Viroli, Cinzia, McLachlan, Geoffrey J.

Deep learning is a hierarchical inference method formed by subsequent multiple layers of learning able to more efficiently describe complex relationships. In this work, Deep Gaussian Mixture Models are introduced and discussed. A Deep Gaussian Mixture model (DGMM) is a network of multiple layers of latent variables, where, at each layer, the variables follow a mixture of Gaussian distributions. Thus, the deep mixture model consists of a set of nested mixtures of linear models, which globally provide a nonlinear model able to describe the data in a very flexible way. In order to avoid overparameterized solutions, dimension reduction by factor models can be applied at each layer of the architecture thus resulting in deep mixtures of factor analysers.

Arvanitidis, Georgios, Hansen, Lars Kai, Hauberg, Søren

The multivariate normal density is a monotonic function of the distance to the mean, and its ellipsoidal shape is due to the underlying Euclidean metric. We suggest to replace this metric with a locally adaptive, smoothly changing (Riemannian) metric that favors regions of high local density. The resulting locally adaptive normal distribution (LAND) is a generalization of the normal distribution to the "manifold" setting, where data is assumed to lie near a potentially low-dimensional manifold embedded in $\mathbb{R}^D$. The LAND is parametric, depending only on a mean and a covariance, and is the maximum entropy distribution under the given metric. The underlying metric is, however, non-parametric. We develop a maximum likelihood algorithm to infer the distribution parameters that relies on a combination of gradient descent and Monte Carlo integration. We further extend the LAND to mixture models, and provide the corresponding EM algorithm. We demonstrate the efficiency of the LAND to fit non-trivial probability distributions over both synthetic data, and EEG measurements of human sleep.

Chamroukhi, Faicel, Bartcus, Marius, Glotin, Hervé

The parsimonious Gaussian mixture models, which exploit an eigenvalue decomposition of the group covariance matrices of the Gaussian mixture, have shown their success in particular in cluster analysis. Their estimation is in general performed by maximum likelihood estimation and has also been considered from a parametric Bayesian prospective. We propose new Dirichlet Process Parsimonious mixtures (DPPM) which represent a Bayesian nonparametric formulation of these parsimonious Gaussian mixture models. The proposed DPPM models are Bayesian nonparametric parsimonious mixture models that allow to simultaneously infer the model parameters, the optimal number of mixture components and the optimal parsimonious mixture structure from the data. We develop a Gibbs sampling technique for maximum a posteriori (MAP) estimation of the developed DPMM models and provide a Bayesian model selection framework by using Bayes factors. We apply them to cluster simulated data and real data sets, and compare them to the standard parsimonious mixture models. The obtained results highlight the effectiveness of the proposed nonparametric parsimonious mixture models as a good nonparametric alternative for the parametric parsimonious models.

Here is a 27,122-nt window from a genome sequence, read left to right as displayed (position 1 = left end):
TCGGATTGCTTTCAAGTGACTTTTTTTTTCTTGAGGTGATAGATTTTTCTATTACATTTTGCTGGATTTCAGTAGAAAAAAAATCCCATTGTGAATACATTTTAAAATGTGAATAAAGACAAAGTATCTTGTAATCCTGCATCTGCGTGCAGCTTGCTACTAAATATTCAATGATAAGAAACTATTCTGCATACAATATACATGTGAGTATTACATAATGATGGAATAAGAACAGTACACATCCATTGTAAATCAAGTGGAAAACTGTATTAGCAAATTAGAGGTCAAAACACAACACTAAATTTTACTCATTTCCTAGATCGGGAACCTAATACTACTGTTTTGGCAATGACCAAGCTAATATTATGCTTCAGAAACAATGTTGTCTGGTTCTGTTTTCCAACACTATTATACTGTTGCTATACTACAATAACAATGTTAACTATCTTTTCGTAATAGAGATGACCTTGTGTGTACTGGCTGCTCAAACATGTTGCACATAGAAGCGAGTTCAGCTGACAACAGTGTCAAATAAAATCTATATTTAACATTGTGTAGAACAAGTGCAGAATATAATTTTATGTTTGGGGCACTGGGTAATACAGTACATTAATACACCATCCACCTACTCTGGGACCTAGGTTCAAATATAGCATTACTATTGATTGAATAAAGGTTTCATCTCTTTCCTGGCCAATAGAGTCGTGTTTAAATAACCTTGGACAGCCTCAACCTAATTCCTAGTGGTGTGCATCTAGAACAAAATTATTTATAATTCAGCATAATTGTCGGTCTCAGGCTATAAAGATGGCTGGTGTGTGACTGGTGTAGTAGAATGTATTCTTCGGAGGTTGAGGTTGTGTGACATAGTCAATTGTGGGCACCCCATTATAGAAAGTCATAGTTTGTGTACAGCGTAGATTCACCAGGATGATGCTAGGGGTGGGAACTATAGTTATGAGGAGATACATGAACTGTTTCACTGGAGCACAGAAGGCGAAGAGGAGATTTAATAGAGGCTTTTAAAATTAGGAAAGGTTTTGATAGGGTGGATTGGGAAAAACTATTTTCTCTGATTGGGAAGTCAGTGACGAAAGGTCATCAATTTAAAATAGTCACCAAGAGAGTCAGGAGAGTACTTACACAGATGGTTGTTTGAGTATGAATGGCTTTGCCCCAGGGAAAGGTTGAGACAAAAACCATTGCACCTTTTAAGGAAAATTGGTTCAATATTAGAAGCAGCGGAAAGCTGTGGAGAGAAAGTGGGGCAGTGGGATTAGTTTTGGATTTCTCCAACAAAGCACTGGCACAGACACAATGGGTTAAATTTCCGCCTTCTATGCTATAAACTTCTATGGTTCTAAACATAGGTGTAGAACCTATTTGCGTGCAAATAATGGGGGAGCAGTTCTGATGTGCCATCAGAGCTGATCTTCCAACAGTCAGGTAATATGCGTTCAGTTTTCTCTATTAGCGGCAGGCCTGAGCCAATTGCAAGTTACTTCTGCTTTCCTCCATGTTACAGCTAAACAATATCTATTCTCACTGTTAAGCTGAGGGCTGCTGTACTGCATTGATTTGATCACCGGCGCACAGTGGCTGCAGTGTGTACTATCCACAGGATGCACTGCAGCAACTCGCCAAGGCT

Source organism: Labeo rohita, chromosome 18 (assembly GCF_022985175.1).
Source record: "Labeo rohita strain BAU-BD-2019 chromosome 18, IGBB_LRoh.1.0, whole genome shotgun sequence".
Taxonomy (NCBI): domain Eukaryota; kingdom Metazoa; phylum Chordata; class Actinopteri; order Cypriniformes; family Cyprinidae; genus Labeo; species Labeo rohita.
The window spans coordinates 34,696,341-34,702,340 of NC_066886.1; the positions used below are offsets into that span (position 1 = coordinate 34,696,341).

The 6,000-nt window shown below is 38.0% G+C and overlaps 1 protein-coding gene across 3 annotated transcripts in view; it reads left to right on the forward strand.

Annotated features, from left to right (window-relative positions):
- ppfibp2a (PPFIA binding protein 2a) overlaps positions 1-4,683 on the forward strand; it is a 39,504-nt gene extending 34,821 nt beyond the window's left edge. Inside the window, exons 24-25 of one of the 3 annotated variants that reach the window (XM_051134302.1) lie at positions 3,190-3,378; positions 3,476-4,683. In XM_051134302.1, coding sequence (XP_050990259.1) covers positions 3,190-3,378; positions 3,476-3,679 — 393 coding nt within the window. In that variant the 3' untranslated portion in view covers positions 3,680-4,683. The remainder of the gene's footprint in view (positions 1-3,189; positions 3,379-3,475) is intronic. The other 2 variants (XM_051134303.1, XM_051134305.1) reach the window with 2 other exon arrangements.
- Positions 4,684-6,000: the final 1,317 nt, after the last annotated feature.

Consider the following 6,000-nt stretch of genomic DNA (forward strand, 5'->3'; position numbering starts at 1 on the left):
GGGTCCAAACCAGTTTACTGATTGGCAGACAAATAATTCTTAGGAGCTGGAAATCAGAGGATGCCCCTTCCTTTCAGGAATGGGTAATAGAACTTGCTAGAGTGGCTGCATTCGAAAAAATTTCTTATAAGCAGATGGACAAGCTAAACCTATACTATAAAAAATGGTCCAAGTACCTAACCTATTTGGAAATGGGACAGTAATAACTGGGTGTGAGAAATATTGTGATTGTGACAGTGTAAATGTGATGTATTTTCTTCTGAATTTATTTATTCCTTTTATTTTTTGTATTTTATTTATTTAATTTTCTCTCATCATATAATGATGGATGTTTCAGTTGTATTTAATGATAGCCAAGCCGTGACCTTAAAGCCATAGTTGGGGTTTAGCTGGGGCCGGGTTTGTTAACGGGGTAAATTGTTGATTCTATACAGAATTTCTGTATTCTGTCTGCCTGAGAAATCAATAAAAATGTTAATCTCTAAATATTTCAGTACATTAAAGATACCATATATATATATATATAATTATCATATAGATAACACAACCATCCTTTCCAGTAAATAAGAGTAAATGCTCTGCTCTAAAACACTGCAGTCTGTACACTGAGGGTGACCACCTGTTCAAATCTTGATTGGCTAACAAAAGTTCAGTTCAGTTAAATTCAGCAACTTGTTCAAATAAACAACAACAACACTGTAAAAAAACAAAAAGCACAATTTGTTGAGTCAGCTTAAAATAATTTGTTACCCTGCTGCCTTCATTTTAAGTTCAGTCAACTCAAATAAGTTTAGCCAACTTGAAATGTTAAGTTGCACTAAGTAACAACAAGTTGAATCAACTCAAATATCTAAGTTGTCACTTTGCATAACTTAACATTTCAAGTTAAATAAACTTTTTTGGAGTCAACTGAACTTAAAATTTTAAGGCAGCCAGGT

Applications of Gaussian mixture models occur frequently in the fields of statistics and artificial neural networks. One of the key issues arising from any mixture model application is how to estimate theoptimum number of mixture components. This paper extends the Reversible-Jump Markov Chain Monte Carlo (MCMC) algorithm to the case of multivariate spherical Gaussian mixtures using a hierarchical prior model. Using this method the number of mixture components is no longer fixed but becomes a parameter ofthe model which we shall estimate. The Reversible-Jump MCMC algorithm is capable of moving between parameter subspaces whichcorrespond to models with different numbers of mixture components. As a result a sample from the full joint distribution of all unknown model parameters is generated. The technique is then demonstrated on a simulated example and a well known vowel dataset. 1 Introduction Applications of Gaussian mixture models regularly appear in the neural networks literature. One of their most common roles in the field of neural networks, is in the placement of centres in a radial basis function network.

This article is the fifth part of the tutorial on Clustering with DPMM. In the previous posts we covered in detail the theoretical background of the method and we described its mathematical representationsmu and ways to construct it. In this post we will try to link the theory with the practice by introducing two models DPMM: the Dirichlet Multivariate Normal Mixture Model which can be used to cluster Gaussian data and the Dirichlet-Multinomial Mixture Model which is used to cluster documents. Update: The Datumbox Machine Learning Framework is now open-source and free to download. Check out the package com.datumbox.framework.machinelearning.clustering to see the implementation of Dirichlet Process Mixture Models in Java.